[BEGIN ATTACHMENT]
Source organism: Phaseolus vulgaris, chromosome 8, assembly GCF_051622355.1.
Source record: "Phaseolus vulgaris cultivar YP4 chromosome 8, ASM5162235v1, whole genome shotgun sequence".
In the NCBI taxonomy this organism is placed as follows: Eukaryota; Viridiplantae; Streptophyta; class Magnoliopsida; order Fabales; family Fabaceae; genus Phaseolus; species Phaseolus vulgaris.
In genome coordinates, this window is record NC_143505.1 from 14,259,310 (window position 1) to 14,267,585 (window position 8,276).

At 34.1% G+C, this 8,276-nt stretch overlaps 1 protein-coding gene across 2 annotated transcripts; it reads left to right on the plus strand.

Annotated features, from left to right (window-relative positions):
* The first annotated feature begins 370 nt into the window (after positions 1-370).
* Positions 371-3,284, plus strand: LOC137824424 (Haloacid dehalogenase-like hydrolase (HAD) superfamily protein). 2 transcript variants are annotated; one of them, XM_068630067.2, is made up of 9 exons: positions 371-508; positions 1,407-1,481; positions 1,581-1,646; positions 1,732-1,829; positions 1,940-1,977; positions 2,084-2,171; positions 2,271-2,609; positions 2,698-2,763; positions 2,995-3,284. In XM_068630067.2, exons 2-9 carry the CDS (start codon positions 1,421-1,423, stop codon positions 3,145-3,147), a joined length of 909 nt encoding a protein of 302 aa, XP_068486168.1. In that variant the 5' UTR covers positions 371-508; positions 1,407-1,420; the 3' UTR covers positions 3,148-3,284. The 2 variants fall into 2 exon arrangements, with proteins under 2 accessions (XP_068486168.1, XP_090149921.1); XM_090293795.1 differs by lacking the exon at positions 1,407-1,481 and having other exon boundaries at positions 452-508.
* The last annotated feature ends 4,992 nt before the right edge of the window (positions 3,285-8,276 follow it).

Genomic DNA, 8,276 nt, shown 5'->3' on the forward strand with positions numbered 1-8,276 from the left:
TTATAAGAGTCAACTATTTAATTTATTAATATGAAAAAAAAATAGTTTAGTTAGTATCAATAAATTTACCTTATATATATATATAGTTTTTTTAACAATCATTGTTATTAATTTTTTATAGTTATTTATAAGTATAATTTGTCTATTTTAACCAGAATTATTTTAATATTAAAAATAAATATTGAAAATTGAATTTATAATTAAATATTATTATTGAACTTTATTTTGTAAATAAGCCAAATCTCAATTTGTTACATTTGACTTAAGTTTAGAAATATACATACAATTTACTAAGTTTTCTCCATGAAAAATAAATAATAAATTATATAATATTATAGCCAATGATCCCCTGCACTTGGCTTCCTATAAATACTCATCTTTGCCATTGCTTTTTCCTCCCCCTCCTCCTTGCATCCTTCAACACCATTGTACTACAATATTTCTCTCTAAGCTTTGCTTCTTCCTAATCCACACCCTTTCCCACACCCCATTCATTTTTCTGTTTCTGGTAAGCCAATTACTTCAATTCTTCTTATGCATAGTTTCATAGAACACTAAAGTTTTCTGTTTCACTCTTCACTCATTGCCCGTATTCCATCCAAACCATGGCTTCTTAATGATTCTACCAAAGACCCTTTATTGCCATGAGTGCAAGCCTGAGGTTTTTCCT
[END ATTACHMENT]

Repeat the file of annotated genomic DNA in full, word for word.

Source organism: Phaseolus vulgaris, chromosome 8, assembly GCF_051622355.1.
Source record: "Phaseolus vulgaris cultivar YP4 chromosome 8, ASM5162235v1, whole genome shotgun sequence".
In the NCBI taxonomy this organism is placed as follows: Eukaryota; Viridiplantae; Streptophyta; class Magnoliopsida; order Fabales; family Fabaceae; genus Phaseolus; species Phaseolus vulgaris.
In genome coordinates, this window is record NC_143505.1 from 14,259,310 (window position 1) to 14,267,585 (window position 8,276).

At 34.1% G+C, this 8,276-nt stretch overlaps 1 protein-coding gene across 2 annotated transcripts; it reads left to right on the plus strand.

Annotated features, from left to right (window-relative positions):
* The first annotated feature begins 370 nt into the window (after positions 1-370).
* Positions 371-3,284, plus strand: LOC137824424 (Haloacid dehalogenase-like hydrolase (HAD) superfamily protein). 2 transcript variants are annotated; one of them, XM_068630067.2, is made up of 9 exons: positions 371-508; positions 1,407-1,481; positions 1,581-1,646; positions 1,732-1,829; positions 1,940-1,977; positions 2,084-2,171; positions 2,271-2,609; positions 2,698-2,763; positions 2,995-3,284. In XM_068630067.2, exons 2-9 carry the CDS (start codon positions 1,421-1,423, stop codon positions 3,145-3,147), a joined length of 909 nt encoding a protein of 302 aa, XP_068486168.1. In that variant the 5' UTR covers positions 371-508; positions 1,407-1,420; the 3' UTR covers positions 3,148-3,284. The 2 variants fall into 2 exon arrangements, with proteins under 2 accessions (XP_068486168.1, XP_090149921.1); XM_090293795.1 differs by lacking the exon at positions 1,407-1,481 and having other exon boundaries at positions 452-508.
* The last annotated feature ends 4,992 nt before the right edge of the window (positions 3,285-8,276 follow it).

Genomic DNA, 8,276 nt, shown 5'->3' on the forward strand with positions numbered 1-8,276 from the left:
TTATAAGAGTCAACTATTTAATTTATTAATATGAAAAAAAAATAGTTTAGTTAGTATCAATAAATTTACCTTATATATATATATAGTTTTTTTAACAATCATTGTTATTAATTTTTTATAGTTATTTATAAGTATAATTTGTCTATTTTAACCAGAATTATTTTAATATTAAAAATAAATATTGAAAATTGAATTTATAATTAAATATTATTATTGAACTTTATTTTGTAAATAAGCCAAATCTCAATTTGTTACATTTGACTTAAGTTTAGAAATATACATACAATTTACTAAGTTTTCTCCATGAAAAATAAATAATAAATTATATAATATTATAGCCAATGATCCCCTGCACTTGGCTTCCTATAAATACTCATCTTTGCCATTGCTTTTTCCTCCCCCTCCTCCTTGCATCCTTCAACACCATTGTACTACAATATTTCTCTCTAAGCTTTGCTTCTTCCTAATCCACACCCTTTCCCACACCCCATTCATTTTTCTGTTTCTGGTAAGCCAATTACTTCAATTCTTCTTATGCATAGTTTCATAGAACACTAAAGTTTTCTGTTTCACTCTTCACTCATTGCCCGTATTCCATCCAAACCATGGCTTCTTAATGATTCTACCAAAGACCCTTTATTGCCATGAGTGCAAGCCTGAGGTTTTTCCT